Star Trek: Deep Space Nine (DS9) was, in its later years an expertly woven narrative with heart and soul. The universe was populated by a plethora of characters who we all grew to either love or vilify. Every action and nuance was expertly crafted to tell one of the greatest Trek stories in the franchise. Captain Sisko, Major Kira, Chief O’Brien and Worf were pivotal to the story and its outcome; but they weren’t alone. Each and every individual introduced on-screen played an important role. For the purposes of this post, I’d like to focus on just one. His name was Nog.
Star Trek had a way of making ordinary people great. These insignificant footnotes in Trek lore grew into bastions of all that is good and just in the universe. Nog was one such person. He grew from a petulant, scheming, rambunctious kid, to an officer and courageous fighter in the Federation. Nog was, at times, an unsung hero to many, and it’s time we recognize the first Ferengi in Starfleet.
Let’s take a step into the real world for just a moment. Nog was played by actor Aron Eisenberg. What was supposed to be a small role, blossomed into a major reoccurring arc throughout the seven-season run. On September 21st, 2019, Aron Eisenberg passed away. He was beloved by fans, friends, and family and will always be remembered the world around for his contributions to the Trek franchise.
Now, let’s focus on the character of Nog, who Eisenberg brilliantly brought to life on the small screen. When we first meet Nog in the DS9 pilot, he’s young, brash, conniving and always looking to make a few bars of latinum. Nog befriends Jake Sisko, the impressionable son of then Commander Benjamin Sisko. The two hit it off and are often getting into sticky situations. Turning self-sealing stem bolts into profit, or releasing pests into Quarks that cause itchiness and discoloration, the pair were always up to something.
The Ferengi were not the greatest of characters. First introduced in Star Trek: The Next Generation, they were supposed to be the main villains of the series. It quickly became apparent that they would not. The Ferengi were goofy, silly, and for all intents and purposes, boring. They had a couple of good episodes throughout TNG, but for the most part, the producers realized quickly that perhaps the Romulans were better suited for the villain mantle; until the Borg came in the picture anyway.
Skip to DS9, and the Ferengi were now front and center again. This time we had Quark, his brother Rom, and Rom’s son Nog. These three characters would be pivotal to the show, but we can talk more in-depth about Quark and Rom later.
Nog’s character arc was exceptionally well written. He was one of the first students to attend Keiko O’Brian’s school on DS9. This is significant because a Ferengi was now going to learn something other than how to make a profit. His mind was going to expand in a way people of his home planet never would or could. One could say this is the tiny ripple that pushed Nog into the man he would become. The character quickly realized that there was more than mischief and profit. Nog wanted to matter and make a difference. It wasn’t until the Dominion war that we started to see a significant change in his purpose.
Star Trek is a place where anything is possible. It’s a world where who and what you are doesn’t need to define where you go and what you do. Nog wanted more and he went for it. Petitioning Commander Sisko for an apprenticeship, Nog was eventually accepted into Starfleet. This is a defining moment, as Nog was now the first Ferengi to ever join. Cadet Nog was stationed on DS9 and worked with Chief O’Brian, excelling in all he did. This was a new Nog. Gone was the selfish money hungry child. Here was a dedicated, loyal, and humbled Starfleet cadet.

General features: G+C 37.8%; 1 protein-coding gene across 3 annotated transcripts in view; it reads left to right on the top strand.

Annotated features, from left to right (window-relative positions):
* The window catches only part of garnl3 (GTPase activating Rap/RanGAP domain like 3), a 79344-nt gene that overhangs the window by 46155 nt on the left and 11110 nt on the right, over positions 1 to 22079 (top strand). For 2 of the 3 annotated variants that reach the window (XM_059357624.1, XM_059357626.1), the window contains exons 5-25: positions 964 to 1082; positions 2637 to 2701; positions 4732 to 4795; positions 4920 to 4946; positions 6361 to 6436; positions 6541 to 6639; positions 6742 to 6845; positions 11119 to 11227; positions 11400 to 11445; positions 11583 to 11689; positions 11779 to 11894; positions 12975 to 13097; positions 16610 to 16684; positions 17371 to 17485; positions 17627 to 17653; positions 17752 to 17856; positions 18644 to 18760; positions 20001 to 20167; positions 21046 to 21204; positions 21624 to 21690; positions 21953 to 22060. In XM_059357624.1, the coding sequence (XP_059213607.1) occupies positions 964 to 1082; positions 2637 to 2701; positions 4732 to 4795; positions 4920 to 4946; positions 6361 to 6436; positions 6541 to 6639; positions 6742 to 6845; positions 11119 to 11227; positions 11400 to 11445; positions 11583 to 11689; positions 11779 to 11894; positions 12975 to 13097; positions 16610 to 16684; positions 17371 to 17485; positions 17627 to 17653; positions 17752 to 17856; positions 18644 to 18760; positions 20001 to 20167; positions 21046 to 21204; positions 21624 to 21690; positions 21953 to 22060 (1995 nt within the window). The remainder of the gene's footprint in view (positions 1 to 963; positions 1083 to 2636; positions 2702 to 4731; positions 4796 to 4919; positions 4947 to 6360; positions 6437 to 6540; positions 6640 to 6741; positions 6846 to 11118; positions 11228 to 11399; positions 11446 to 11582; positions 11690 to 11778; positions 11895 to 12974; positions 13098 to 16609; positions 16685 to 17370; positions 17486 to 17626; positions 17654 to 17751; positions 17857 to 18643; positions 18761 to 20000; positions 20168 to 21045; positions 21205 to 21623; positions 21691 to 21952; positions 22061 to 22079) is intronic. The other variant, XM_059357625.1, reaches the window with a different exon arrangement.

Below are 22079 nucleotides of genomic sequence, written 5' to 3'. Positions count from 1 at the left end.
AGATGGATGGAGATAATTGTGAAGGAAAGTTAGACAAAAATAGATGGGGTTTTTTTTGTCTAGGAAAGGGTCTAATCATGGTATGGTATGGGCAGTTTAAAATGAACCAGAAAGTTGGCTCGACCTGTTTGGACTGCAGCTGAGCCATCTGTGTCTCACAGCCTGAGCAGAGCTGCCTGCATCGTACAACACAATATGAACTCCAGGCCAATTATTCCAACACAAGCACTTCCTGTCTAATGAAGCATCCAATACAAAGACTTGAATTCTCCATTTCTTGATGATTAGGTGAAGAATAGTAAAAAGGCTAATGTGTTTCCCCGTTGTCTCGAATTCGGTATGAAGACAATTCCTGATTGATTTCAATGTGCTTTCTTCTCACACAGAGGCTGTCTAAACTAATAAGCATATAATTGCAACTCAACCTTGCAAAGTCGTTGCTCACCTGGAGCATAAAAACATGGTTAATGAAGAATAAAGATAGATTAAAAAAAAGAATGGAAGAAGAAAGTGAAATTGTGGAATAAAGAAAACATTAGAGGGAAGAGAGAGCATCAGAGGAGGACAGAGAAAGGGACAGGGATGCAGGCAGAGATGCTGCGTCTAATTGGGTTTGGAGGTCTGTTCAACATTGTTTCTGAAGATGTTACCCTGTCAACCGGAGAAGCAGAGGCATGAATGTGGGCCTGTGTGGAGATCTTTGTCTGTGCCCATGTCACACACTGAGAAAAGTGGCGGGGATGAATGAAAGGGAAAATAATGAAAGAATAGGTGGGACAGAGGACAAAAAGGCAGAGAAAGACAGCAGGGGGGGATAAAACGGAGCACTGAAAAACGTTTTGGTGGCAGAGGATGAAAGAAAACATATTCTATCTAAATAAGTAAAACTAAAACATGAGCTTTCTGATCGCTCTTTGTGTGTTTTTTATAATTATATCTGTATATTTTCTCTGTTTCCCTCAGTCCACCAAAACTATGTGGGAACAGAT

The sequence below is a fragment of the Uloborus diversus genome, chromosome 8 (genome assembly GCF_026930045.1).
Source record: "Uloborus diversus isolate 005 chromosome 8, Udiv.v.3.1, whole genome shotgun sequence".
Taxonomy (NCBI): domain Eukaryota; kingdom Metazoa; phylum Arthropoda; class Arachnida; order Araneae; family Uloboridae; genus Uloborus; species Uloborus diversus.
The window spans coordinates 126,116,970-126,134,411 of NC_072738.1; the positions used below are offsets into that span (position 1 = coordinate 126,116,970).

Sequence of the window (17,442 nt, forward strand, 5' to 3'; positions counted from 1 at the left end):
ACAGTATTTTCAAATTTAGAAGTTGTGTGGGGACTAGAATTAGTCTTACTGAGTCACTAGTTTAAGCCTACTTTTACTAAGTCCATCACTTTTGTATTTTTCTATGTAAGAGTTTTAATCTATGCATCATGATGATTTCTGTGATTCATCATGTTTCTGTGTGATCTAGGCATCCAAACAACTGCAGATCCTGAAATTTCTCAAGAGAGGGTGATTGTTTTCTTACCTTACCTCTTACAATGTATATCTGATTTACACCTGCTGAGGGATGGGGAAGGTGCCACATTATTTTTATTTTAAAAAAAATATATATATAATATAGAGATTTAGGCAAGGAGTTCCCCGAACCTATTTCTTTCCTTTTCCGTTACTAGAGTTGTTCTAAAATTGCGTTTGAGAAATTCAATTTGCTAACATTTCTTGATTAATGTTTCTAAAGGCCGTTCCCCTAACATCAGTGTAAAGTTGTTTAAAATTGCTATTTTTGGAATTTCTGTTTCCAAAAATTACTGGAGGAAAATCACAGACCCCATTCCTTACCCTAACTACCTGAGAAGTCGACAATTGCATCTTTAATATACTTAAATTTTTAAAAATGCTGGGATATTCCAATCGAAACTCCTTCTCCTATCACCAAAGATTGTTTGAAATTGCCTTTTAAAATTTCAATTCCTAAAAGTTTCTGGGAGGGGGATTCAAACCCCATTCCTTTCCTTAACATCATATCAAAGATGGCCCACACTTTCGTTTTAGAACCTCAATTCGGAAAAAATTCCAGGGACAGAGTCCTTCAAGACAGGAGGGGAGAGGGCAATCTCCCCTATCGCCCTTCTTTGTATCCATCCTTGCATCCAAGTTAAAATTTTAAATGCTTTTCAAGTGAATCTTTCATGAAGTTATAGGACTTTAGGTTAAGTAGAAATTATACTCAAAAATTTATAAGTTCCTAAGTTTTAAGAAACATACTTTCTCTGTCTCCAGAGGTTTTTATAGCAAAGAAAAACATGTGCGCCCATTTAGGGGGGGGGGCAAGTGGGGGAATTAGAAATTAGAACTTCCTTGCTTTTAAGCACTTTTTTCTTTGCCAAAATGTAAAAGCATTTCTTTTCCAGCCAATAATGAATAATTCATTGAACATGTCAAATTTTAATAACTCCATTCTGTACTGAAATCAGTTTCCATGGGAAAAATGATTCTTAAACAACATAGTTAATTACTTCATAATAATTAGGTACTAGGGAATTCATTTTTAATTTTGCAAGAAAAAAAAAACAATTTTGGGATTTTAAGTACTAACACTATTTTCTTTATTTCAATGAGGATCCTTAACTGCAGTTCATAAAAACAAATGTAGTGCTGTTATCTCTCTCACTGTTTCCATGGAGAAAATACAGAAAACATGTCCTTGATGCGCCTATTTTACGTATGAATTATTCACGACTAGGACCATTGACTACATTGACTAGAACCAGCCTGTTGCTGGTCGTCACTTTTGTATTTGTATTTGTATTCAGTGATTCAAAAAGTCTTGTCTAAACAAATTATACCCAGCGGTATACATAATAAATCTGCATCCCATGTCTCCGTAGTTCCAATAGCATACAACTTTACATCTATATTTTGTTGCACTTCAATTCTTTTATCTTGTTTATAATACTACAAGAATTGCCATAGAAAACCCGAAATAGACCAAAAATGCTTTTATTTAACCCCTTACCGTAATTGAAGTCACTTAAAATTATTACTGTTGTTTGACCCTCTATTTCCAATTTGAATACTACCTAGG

Nog was eventually wounded in battle, shot in the leg by a Jem’Hadar soldier. It was here that the writing on DS9 showed the audience why it was so unique. For the first time in a Trek series, we get to see what real war does to people. Nog was now suffering from post-traumatic stress and locked himself inside a holodeck that would keep him safe. The outside world scared him. He needed a cane (or at least he thought he did), was damaged and broken.
Nog was too afraid to face what was real, and instead, choose to remain inside a place where there was no war, there was no death. DS9 was dealing with themes of death and loss, of hopelessness and despair. It was a radical concept for a show that typically shied away from such things. It wasn’t until the holodeck program was shut off from the inside that Nog was forced to face his own realities and take steps to heal.
Nog eventually went on to recover with the help of those around him. As the show came to its rousing conclusion, Nog was front and center in helping to defeat the Dominion and win the war. The little kid who often found himself in Odo’s office was now pivotal to the history of the Federation and the survival of the Alpha Quadrant. Nog was made a lieutenant junior grade by the end of the show. In the Episode ‘The Visitor’ we get a glimpse of future Captain Nog.
Star Trek: Deep Space Nine is arguably the most unique show in the Trek franchise. The narrative deals with heavy themes never before explored in the oftentimes bright and “everything’s fine in the end” series of shows. We cared for every character who popped on the screen, and when they experienced loss, we experienced it as well. Nog could have been a throwaway character, but he wasn’t. We learned to love him. What Nog lacked in stature, he made up for in heart and soul. Rest in peace Aron Eisenberg, you and the character you brought to life will remain forever in the hearts and minds of Trek fans.